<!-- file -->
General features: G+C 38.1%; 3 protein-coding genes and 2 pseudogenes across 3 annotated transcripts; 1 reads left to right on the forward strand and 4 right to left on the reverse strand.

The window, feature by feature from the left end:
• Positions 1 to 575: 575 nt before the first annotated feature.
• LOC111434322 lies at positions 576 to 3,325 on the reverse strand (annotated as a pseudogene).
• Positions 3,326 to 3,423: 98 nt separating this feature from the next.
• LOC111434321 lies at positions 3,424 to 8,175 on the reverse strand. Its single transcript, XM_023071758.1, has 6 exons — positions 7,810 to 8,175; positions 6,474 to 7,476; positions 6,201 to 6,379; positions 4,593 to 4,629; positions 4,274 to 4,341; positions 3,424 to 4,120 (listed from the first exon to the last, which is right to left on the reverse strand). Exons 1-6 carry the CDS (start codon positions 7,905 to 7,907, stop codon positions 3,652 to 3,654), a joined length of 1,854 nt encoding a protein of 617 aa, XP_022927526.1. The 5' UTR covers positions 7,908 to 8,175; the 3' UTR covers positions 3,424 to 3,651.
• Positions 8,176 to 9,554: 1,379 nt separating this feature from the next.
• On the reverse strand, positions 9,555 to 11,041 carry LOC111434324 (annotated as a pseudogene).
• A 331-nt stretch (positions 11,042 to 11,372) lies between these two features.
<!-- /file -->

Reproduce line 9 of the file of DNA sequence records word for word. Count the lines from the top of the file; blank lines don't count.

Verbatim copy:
• A 331-nt stretch (positions 11,042 to 11,372) lies between these two features.